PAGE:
Second, the Church practices oikonomia, which essentially means flexible observance of the canons. During confession, many priests exercise oikonomia when penitents seek out pastoral direction in special circumstances, and consequently, penances may be lower than what the canons prescribe. This does not say that the Church condones certain exercises such as masturbation, adultery, or fornication. However, the Church in her wisdom grants us this mercy because we are weak.

Let me give you an example: Christ said in both the Gospels of St. Mark and St. Matthew that couples should never divorce and re-marry, lest they commit adultery (though in St. Matthew's, Christ states that men and women can divorce on the grounds of fornication). Chrysostom in Homily 19 on 1 Corinthians VII states that while this is a law which Christ established, separations do occur, and that sometimes it is necessary for two people to separate in order to save both their souls. In perfect circumstances, they should stay together. But again, we live in a fallen world.

I hope these examples have given you a look into how we view things, and that unlike Roman Catholics, we aren't legalistic - but that doesn't make us libertines as some of your comments seem to express. These are just my views. I am not a priest or a theologian, I could very much be wrong. Things regarding these matters should be discussed with an Orthodox priest that you feel comfortable talking to.

I hope to be seeing you around the Wiki more often.

The Sinner Mike 18:33, January 7, 2008 (PST)

Hello Mike, and thank you for the welcome. I do understand the "Chalcedonian bias" and in fact am trying to work within that. One point which I am very fuzzy on is the canons. What precisely do the canons says? Are they different from jurisdiction to jurisdiction? May one reject some or all of their prescriptions, and yet remain Orthodox? Assuming that some of the canons concern sexuality, these questions would be very important. Orthodox sometimes claim not to be as "legalistic" as the Catholics (does that represent a caricature?) but it seems to me that they do operate on the basis of rules (even if allowances are made for human frailty). If there are no rules, then we have no basis for saying (for example) that the Church opposes fornication or homosexuality or what have you.
According to what I was told, the Greek word translated as "fornication" in the NT really means "prostitution." (After all, how could fornication--as distinct from adultery--be grounds for divorce? That makes no sense at all.) Of course many church authorities would oppose fornication in the modern sense of the word, no matter what the Greek of the NT meant. (And in fact many of the Fathers insisted on the authority of the Greek OT over the Hebrew original!) Here we come to an interesting problem. In what sense does "the Church" oppose fornication? Because it is in the canons somewhere? (But perhaps the canons contain other material which is no longer believed or observed...?) Because the majority of its authoritative figures believe this? Is it possible for a "liberal Orthodoxy" to exist--say, if a priest comes to a different conclusion about the matter of fornication? (Such disagreement apparently exists with respect to Universalism.)
Anyway, how do you (and the Mrs.!) think the article should be organized?Zla'od 00:45, January 8, 2008 (PST)
A few things to respond to, Zla'od.
I don't know who told you that the Greek verb "to fornicate" in that specific passage is restricted only to prostitution (Matt 5:32). If we look at Attic Greek, where a large majority of Koine gets its "linguistic background," the word porneias (which is what Christ is using) is commonly translated in this case as "fornication" or "harlotry" (you can consult both Liddell & Scott Greek dictionary as well as Perseus online if you do not wish to take my word for it). Yes, it can refer to prostitution, but we have to look at circumstances and context, as most Greek writers usually are very specific, and will tell you that a certain person "accepted money" for sex, or "took it as a profession."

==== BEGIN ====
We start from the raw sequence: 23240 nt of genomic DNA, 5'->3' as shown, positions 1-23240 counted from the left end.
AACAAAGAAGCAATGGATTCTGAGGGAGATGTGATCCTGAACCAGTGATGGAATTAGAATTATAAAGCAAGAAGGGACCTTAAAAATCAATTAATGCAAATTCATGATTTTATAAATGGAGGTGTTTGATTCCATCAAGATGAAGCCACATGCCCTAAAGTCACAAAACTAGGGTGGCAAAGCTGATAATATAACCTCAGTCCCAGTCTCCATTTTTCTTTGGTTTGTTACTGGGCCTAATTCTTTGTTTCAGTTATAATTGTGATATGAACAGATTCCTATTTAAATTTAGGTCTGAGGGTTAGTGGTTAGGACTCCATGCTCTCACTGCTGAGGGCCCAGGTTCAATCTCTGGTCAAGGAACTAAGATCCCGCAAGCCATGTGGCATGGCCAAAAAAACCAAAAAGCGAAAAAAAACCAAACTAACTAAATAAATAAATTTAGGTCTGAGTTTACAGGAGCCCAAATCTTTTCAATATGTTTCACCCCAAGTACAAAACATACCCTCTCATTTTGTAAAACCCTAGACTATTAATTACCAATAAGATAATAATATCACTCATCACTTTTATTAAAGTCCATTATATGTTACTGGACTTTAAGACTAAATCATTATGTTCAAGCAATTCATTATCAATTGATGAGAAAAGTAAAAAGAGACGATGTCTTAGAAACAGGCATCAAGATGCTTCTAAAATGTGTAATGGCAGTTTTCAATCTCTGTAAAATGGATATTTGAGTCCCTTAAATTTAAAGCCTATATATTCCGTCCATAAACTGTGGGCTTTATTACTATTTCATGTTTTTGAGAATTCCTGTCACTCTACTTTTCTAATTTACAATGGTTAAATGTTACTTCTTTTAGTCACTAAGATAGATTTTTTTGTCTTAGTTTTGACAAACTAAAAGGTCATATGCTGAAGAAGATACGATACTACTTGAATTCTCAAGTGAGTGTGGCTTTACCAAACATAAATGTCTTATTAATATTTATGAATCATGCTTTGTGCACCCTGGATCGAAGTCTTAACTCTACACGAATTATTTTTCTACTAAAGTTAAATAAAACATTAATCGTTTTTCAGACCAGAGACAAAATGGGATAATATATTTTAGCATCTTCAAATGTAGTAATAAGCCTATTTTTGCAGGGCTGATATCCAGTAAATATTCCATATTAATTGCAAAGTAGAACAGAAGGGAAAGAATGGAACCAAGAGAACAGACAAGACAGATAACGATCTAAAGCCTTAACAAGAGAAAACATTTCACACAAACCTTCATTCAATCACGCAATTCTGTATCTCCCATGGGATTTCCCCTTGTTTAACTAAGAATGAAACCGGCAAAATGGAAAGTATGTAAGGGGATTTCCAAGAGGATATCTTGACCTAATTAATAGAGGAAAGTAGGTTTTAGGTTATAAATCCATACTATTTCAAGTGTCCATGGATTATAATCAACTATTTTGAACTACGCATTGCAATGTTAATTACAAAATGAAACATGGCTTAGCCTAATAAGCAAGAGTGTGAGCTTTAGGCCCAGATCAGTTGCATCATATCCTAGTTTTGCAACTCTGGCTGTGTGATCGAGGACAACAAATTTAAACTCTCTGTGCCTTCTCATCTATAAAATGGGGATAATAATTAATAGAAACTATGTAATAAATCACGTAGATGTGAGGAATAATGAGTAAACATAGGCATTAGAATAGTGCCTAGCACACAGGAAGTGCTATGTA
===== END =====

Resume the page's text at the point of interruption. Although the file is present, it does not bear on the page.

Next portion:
This word was used interchangeably for both fornication and prostitution, but it does not mean that the ancients viewed prostitution (having sex for money) and fornication similarly.
We can see this in Lysias (b. 458 B.C.), an Ancient Athenian forensic rhetorician. Lysias' job in Athens was writing speeches for plaintiffs and defendants in court cases. In most Ancient Greek city-states, men represented themselves, and there were no lawyers. So in order to give a good apology in court, they hired speech writers to write their statements before they addressed them to court.
But I digress. Lysias once wrote a defense statement for a man who killed another man on the grounds that he caught said man and his wife in bed together performing the act (Against Eratosthenes). The verb which Lysias used in this case was porneo, and from this context, classicists have translated the verb as "to fornicate." To glean that Christ only meant that prostitution is the only element in the grounds for a divorce implies a poor understanding of how this word was used in the Greco-Roman world.
Second, to really define the word canon, we have to look at Greek once again. The word kanon, which means rule, is different than the word for law, which is nomos. This does not mean that Orthodoxy has no rules or moral backbone behind it, where everyone is free to interpret the canons and do things willy nilly. To the contrary, we have had two millenniums full of martyrs who have died for what they and the Church believes to be right - spiritually and morally. However, the Church understands that not all people are the same and each circumstance is different. For example, it states in the kanons clearly that a person who has sex outside of marriage should be forbidden to receive from the chalice at Holy Communion for a certain period of time. However, a teenage boy who loses his virginity to a girl one night might be permitted to continue to receive Communion (provided that he repents), so as not to draw suspicion towards himself by other parishioners or even his family members. This not only ensures the security of the confessional and the confidentiality between the penitent and his spiritual father, it also provides the penitent with a way to get over his sin and move on without feeling ashamed to show his face in Church again, which is something good and profitable for his soul. The important thing is that the individual has repented, and turned away from this sinful behavior (The example which I have given is of no known individual, but was discussed by me to my spiritual father regarding penances and confession).